CONVICTED OFFENDERS AND THE NEW UNEMPLOYMENT EPIDEMIC
The economic downturn, the housing market crash, and the persistently high unemployment rates have been weighing heavily on the majority (arguably 99%) of the American people. As to determining the method needed to bring the economy out of this slump; well, that can be debated between economists. As the news media covers the differing perspectives of economists, the American people are struggling to maintain their standards of living, and little attention is given to the niche groups who may never recover from the economic downturn or obtain gainful employment. One such group is convicted offenders.
Convicted offenders of America suffer from employment barriers that are very different from the difficulties that the non-offender faces when seeking employment. In an article published by The New York Times on January 9, 2012, entitled “Paying the Price, Long After the Crime,” by Alfred Blumstein and Kiminori Nakamura, the authors address the long standing issues that face ex-offenders in the United States. They cite a database released by the American Bar Association in November 2011 that identifies over 38,000 punitive provisions that apply to ex-offenders, namely those that affect housing and employment opportunities.
In the State of New Jersey, employers have the right to discriminate against any person who has an arrest record based on the principle of “negligent hiring.” “Negligent hiring” essentially means that an employer can be held liable for the inappropriate or criminal actions of an employee, if the employer did not exercise enough caution in hiring the employee or supervise the employee. For instance, if a toy store manager were to hire a convicted sex offender, and that sex offender molested a child during his work hours, the store manager may be civilly liable for the employee’s actions. As a result of these liability statutes, employers protect themselves and their businesses by refusing to hire convicted offenders. The end result – convicted offenders, and even those who only have an arrest record, have extreme difficulty obtaining employment.
The unemployment rate may seem unwavering, but if legislation does not address employment barriers for convicted offenders, the unemployment will rate will only increase. In an article “Many in U.S. Are Arrested by Age 23, Study Finds,” published by The New York Times in December 2011, the author Erica Goode reports that 30.2 percent of young adults, 23 years of age and under, have been arrested for non-traffic violation offenses. Most of the arrests were cited for domestic violence and drug-related crimes.
Luckily, not every one of the young adults in that 30.2% will be hindered by their criminal records. Some of those sited in the statistic will be eligible for an expungement; in which case, they will be able to put their criminal record in the past once they have satisfied the statutory time bar. (Time bars vary based on the level of crime. For instance, municipal ordinances require a two year wait period, disorderly person offenses are 5 years, and indictable offenses can be up to 10 years.) The New Jersey expungement statutes contain many exemptions and requirements. As a result, many people are ineligible, and their only option is the little known Certificate of Rehabilitation.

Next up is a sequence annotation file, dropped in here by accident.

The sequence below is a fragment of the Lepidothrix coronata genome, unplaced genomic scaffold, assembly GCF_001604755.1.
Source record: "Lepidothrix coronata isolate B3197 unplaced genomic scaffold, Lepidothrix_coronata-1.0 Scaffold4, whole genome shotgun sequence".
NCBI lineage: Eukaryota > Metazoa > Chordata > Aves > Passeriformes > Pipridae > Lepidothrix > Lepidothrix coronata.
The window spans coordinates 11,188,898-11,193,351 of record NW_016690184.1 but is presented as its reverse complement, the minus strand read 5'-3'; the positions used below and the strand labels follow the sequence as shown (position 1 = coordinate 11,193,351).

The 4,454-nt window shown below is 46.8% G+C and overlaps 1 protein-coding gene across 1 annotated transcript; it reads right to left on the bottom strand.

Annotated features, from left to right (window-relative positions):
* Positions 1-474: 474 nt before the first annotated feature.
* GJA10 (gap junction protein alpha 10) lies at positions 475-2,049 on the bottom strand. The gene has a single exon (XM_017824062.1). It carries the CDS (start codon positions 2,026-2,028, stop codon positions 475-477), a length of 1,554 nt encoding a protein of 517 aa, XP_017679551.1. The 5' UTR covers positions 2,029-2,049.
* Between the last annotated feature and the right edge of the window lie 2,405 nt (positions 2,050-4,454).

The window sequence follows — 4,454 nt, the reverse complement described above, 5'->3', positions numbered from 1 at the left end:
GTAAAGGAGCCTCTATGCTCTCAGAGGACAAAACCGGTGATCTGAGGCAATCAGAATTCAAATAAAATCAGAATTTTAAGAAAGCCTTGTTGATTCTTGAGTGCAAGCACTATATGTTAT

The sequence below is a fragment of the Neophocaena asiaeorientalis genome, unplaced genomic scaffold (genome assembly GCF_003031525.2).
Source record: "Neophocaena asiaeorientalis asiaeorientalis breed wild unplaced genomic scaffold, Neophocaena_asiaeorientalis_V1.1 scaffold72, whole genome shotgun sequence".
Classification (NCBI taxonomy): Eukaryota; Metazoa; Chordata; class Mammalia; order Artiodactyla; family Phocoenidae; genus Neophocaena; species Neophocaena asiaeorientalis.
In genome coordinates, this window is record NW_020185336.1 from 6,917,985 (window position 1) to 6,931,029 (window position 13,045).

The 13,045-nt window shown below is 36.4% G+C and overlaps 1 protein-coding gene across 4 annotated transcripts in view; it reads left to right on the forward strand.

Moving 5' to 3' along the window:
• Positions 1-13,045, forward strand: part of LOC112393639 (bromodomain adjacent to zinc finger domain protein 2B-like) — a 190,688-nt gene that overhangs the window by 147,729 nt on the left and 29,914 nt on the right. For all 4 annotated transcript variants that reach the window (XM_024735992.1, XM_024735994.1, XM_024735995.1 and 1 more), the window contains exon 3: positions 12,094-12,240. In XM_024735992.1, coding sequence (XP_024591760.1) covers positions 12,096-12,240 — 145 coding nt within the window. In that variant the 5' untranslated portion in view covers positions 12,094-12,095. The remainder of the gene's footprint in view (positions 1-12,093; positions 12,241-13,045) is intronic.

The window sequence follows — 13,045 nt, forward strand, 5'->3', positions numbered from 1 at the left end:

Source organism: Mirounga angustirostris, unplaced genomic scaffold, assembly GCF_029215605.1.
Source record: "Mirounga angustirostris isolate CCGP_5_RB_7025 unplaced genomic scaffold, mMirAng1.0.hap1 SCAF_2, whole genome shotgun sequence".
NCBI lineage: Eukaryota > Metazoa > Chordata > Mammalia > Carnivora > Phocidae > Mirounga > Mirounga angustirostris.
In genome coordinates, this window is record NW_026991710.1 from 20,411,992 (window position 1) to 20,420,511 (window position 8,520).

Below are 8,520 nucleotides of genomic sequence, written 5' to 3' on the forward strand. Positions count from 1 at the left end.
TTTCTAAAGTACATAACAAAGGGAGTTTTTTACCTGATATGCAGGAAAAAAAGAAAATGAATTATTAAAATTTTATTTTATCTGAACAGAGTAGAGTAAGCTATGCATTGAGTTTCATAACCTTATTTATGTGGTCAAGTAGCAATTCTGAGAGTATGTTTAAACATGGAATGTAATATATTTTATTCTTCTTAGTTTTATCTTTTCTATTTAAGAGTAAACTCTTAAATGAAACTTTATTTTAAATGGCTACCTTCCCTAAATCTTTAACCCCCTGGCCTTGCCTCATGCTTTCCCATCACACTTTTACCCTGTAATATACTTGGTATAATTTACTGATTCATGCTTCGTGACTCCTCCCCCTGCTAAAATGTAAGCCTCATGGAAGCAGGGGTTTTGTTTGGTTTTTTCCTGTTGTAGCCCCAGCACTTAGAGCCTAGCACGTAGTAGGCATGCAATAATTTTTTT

The Certificate of Rehabilitation (COR) offers convicted offenders the option to apply to the New Jersey court or the Parole Board for an official certificate declaring that the offender is rehabilitated and no longer presents a threat to society greater than the standard norm for all citizens. The impact of the COR, when fully realized, will provide employers of the public sector the confidence to hire convicted offenders (decreasing their fear of “negligent hiring” liability lawsuits), enable ex-offenders to obtain professional licenses and lift bars related to housing. Currently, the law only applies to employment bars in the public sector. The private sector still has the capacity to discriminate against people who have a criminal record.
The COR statute was signed into New Jersey law about fifteen years ago, and the Certificate has been only granted by the Parole Board to a few individuals. In conclusion, the Certificate of Rehabilitation remains in uncharted legal territory. Few people in New Jersey have ventured to obtain it, and even fewer have received it. As the law stands, the COR provides limited relief. It does not absolve public employers of “negligent hiring” liability, nor does it provide ex-offenders with any help or hope in obtaining employment in the private sector.
In sum, the criminal justice system categorizes its goals as the following: punishment, deterrence, and rehabilitation. With over 38,000 recorded punitive measures, beyond fines and imprisonment, there is no lack in punishment and deterrence in the United States. However, it is irrefutable that the system fails to aid offender rehabilitation and reentry into society based on the statutory “incentives” to avoid hiring ex-offenders and the meager opportunities for offenders to put their criminal records in the past. If state and federal legislators do not reexamine their stance on employment barriers, the high unemployment rate will go beyond this short-term economic downturn, but become a long-term national epidemic for Americans with offense histories.
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